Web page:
Every author has a different process for what happens when they hit that elusive THE END moment in their first draft. Some celebrate with champagne and a well-needed sleepathon. Others toss the manuscript into a digital drawer for a few weeks to let their thoughts settle. And some immediately dive back into a self-edit.
It doesn’t matter when you do it — hours or months after completion — but you really can’t afford to skip the self-edit process, even if you use a team of professional editors. Authors need to do an initial clean-up and honing, preferably before your editor lays eyes on it (and you’ll definitely want to rewrite that “lays eyes” bit).
For First Draft Friday, we brought in bestselling romance author Penny Reid to share the to-do list that she moves through when performing a self-edit.
Here’s a quick look at her key actions, which we discuss in detail in the video above:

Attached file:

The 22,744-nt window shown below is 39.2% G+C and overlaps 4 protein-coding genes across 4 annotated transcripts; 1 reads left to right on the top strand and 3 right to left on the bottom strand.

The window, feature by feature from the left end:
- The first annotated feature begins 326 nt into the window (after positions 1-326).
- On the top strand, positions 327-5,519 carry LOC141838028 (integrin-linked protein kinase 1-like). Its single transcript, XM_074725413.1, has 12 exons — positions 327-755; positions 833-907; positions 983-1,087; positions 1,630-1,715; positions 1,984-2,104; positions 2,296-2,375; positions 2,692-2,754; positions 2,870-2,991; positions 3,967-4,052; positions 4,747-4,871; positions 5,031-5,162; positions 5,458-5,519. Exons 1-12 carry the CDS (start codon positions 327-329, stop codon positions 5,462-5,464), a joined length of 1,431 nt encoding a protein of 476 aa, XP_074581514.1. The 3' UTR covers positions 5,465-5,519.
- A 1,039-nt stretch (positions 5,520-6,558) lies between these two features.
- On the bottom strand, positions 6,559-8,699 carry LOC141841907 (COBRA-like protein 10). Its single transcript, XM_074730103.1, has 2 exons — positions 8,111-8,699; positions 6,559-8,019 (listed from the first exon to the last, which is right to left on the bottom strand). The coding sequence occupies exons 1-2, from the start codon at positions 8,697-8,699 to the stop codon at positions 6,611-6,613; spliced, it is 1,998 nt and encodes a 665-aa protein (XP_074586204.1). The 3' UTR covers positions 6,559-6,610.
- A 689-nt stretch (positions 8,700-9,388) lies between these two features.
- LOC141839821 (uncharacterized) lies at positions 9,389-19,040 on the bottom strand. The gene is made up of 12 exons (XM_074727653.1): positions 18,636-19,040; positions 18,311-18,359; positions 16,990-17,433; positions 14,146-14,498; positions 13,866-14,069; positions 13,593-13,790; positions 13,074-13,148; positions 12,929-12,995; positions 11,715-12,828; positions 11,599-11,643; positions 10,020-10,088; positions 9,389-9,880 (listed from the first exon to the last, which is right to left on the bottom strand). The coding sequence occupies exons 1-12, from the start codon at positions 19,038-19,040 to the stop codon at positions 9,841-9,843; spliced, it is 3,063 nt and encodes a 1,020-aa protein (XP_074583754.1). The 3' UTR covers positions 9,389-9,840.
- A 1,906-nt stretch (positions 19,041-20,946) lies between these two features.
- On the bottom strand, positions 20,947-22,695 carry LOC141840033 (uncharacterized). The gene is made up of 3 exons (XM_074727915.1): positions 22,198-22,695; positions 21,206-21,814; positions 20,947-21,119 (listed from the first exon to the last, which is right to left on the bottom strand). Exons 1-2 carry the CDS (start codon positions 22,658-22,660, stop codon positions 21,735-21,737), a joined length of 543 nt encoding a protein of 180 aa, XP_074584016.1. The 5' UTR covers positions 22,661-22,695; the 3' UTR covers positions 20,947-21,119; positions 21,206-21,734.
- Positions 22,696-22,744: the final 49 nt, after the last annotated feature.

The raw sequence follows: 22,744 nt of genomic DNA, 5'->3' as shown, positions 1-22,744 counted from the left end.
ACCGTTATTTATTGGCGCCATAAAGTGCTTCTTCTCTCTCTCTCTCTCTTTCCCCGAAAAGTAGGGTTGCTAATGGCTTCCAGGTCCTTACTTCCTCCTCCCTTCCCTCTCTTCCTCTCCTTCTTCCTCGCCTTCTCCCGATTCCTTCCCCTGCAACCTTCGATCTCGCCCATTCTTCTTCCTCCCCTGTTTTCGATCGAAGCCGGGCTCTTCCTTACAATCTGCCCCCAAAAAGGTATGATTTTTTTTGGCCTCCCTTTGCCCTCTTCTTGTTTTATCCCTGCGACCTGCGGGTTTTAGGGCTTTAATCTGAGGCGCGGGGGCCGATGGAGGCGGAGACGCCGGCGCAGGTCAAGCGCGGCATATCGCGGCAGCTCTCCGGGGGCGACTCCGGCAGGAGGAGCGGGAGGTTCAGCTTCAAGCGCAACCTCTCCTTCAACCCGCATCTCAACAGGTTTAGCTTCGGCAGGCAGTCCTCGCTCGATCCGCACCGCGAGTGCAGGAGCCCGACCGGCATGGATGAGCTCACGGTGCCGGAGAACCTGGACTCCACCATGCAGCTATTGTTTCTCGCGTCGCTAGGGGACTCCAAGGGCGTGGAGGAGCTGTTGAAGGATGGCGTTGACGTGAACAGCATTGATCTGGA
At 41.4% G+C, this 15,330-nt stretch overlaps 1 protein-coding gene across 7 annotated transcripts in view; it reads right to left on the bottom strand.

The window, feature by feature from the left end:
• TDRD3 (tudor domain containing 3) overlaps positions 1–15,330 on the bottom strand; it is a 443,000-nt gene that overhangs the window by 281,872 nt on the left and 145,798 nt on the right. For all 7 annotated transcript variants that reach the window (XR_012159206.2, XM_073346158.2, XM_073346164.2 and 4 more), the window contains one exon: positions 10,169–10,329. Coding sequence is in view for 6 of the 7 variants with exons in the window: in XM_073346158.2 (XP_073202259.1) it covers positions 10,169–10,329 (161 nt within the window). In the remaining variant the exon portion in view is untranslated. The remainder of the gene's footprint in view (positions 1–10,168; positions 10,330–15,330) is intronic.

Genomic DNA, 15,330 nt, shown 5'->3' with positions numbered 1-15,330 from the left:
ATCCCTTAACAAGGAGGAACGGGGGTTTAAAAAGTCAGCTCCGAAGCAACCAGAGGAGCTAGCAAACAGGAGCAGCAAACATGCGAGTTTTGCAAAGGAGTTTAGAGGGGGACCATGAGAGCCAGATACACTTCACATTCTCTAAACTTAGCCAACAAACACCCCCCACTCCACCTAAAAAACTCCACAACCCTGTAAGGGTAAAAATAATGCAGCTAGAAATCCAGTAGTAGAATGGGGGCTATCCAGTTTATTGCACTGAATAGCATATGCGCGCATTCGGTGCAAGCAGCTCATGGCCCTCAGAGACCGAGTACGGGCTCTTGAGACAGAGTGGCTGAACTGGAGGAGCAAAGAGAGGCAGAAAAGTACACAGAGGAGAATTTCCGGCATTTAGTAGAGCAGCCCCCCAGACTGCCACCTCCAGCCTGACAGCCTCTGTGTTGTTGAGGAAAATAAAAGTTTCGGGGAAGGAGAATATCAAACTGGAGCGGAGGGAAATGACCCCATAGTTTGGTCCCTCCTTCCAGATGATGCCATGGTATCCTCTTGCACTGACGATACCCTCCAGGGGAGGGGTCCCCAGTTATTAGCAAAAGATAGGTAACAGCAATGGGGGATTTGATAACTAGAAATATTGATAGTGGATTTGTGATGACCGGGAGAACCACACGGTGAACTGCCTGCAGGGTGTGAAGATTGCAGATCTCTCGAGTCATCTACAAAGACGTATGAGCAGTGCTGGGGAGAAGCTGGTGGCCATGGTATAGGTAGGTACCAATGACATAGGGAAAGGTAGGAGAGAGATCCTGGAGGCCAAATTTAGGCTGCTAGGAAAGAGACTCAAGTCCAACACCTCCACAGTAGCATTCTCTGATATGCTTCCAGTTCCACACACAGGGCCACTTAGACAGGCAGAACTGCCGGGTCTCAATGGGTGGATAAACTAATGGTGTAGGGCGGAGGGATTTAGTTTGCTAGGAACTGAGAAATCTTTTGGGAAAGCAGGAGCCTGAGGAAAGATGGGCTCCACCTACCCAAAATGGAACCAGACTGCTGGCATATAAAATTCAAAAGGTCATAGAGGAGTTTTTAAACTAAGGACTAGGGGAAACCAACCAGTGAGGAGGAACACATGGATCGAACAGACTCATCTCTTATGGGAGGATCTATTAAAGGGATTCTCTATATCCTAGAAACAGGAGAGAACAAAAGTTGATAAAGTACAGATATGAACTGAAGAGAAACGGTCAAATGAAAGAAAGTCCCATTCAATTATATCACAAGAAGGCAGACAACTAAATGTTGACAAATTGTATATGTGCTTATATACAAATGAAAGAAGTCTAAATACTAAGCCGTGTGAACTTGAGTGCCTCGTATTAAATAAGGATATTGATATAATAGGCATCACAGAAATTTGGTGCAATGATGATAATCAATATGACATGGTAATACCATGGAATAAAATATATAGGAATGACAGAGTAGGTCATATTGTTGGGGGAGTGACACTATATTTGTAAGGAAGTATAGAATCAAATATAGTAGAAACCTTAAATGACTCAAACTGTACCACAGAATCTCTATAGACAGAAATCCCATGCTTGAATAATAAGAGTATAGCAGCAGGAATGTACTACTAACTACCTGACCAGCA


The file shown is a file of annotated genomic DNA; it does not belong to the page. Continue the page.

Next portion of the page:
- Remove crutch words, phrases and authorial tics.
- Search for the passive voice — make sure it’s necessary or fix it.
- Search for adverbs and, depending on the point of view, remove them from the hero or heroine to distinguish between the voices.
- Assign certain words to each POV and ensure there’s no overlap.
- Hunt down sections with two or more non-dialogue or non-action paragraphs in a row (internal thoughts or exposition) and break them up or remove them.
Interested in learning more about these actions? Listen in on our live chat (and please forgive our butchering of the word “divan”)!
Want to read some of Penny Reid’s novels? Visit pennyreid.ninja to dive in.
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